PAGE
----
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The addition of a modded DSLR at the beginning of last year had a significant impact on my images, especially with Ha dominant DSOs which I literally saw in a new light using this camera.  I have continued with the DSLR for a number of reasons but mainly because I am familiar with such cameras which are relatively easy to use and produce reasonable results when starting out with astrophotography.  However, listening to Nik and reading the forums and elsewhere, I have come to accept that the best way forwards should now be a CCD-type camera.  As a result I am deep in my research of CCD issues and possible cameras – this could take some time and won’t be cheap!

The operation of CCDs is quite different to a DSLR and I’m sure will involve a whole new period of pain but it’s clear that this is the best route for now if I am to significantly improve my astrophotography.  Other than the technical challenges CCD imaging presents, I am however concerned about the greater number of frames needed for LRGB + calibration and how that’s going to work with the weather restrictions and other problems I have but it’s got to be worth a try.

However, before setting out on this daunting task I first slewed the camera towards a few familiar objects just to experiment with guiding and assess the benefits it might bring to my imaging in the interim.  A spell of unusually good weather in late August – early September was too good to miss and with guiding I was able to achieve exposures of up to 8 minutes.  However, for the moment I continued to limit the number of Subs and calibration frames just to ensure I could shoot more objects in the available time, plus you never know when the next bank of cloud will roll in – old habits die hard!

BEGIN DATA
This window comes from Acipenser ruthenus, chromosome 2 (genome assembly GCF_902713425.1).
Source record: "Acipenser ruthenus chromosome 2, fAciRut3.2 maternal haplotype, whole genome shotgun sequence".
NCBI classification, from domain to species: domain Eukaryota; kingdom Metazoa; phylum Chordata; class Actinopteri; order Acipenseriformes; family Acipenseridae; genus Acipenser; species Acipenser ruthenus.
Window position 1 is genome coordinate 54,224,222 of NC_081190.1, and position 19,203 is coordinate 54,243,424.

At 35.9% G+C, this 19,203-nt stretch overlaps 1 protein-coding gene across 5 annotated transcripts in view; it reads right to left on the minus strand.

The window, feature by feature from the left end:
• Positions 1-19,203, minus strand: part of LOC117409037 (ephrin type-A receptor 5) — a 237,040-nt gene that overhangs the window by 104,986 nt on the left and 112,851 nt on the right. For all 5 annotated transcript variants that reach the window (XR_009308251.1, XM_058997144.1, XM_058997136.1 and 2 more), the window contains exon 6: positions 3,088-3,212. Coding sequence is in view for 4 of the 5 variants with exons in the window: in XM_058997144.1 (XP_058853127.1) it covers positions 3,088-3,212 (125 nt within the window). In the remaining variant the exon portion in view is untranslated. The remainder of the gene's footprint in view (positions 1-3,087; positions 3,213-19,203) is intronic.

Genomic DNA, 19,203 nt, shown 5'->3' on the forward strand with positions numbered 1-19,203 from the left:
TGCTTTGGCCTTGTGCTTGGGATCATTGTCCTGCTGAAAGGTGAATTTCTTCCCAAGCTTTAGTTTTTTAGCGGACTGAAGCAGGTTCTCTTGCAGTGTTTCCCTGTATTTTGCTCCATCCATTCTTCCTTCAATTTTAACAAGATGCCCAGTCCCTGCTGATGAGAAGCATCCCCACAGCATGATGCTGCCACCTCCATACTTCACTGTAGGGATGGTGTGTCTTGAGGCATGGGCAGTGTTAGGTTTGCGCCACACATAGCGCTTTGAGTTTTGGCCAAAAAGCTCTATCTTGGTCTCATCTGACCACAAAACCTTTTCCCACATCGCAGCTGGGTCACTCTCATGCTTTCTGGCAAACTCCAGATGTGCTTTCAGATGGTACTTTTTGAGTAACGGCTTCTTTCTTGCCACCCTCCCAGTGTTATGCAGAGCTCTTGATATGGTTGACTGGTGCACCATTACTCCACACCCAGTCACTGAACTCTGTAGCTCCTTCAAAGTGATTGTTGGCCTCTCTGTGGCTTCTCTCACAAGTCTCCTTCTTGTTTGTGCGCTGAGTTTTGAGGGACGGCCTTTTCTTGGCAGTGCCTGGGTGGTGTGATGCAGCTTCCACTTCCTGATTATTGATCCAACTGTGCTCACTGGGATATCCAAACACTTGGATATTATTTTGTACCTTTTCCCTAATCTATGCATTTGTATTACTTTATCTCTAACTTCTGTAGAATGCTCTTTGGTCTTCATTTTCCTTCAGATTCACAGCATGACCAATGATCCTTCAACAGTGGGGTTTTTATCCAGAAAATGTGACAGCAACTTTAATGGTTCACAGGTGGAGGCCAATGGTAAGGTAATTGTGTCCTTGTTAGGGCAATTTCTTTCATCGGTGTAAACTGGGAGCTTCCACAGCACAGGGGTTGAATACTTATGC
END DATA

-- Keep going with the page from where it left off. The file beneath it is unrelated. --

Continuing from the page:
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Looking at the results below demonstrates my progress when compared with earlier images but the limited number of frames and calibration has probably restricted the full benefit of what might be gained from guiding and some shots remains quite noisy. Nonetheless, I now have high hopes that the potential is within my grasp to make real progress in achieving better image quality.  I am not convinced I have yet reached a turning point but I am well positioned to navigate the tasks required to get there, which are now more clearly understood and in my sights or should that be RDF – watch this space!

M31 Andromeda Galaxy

M31 DSS2 30 sec ISO800 170814crop

WO GT81 + unmodded Canon 700D & FF| 10 x 30 secs & ISO 800 | August 2014

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WO GT 81 + modded Canon 550D + FF | 9 x 120 secs @ ISO 1,600 | 19th September 2015

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WO GT81 + modded Canon 550D & FF & PHD guiding | 10 x 300 secs @ ISO 1,600 calibration | 8th September 2016

NGC 6905 Western Veil Nebula – The Witch’s Broom

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Canon 700D | 20×90 sec + darks.bias/ flats @ ISO 800

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WO GT81 + modded Canon 550D + FF & PHD guiding | 5 x 300 secs @ ISO 1,600 & calibration | 8th September 2016

NGC 6888 Crescent Nebula

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WO GT81 + modded Canon 550D + FF | 19th October 2015

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WO GT81 modded Canon 550D + FF & guiding | 10 x 300 secs @ ISO 1,600 & calibration | 11th September 2016

NGC 6992 Eastern Veil & Bat Nebula

NGC 6995 Stacked1-22 (Large)

Eastern Veil Nebula – NGC 6992 (right) & NGC 6995 (left). WO GT81 + Canon 700D & FF | 29 x 120 secs + darks/bias?flats @ ISO 1,600

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Eastern Veil Nebula (NGC 6922 & 6995): WO GT81 & modded Canon 550D + FF & guiding | 10 x 300 sec @ ISO 1,600 + darks | 11th September 2016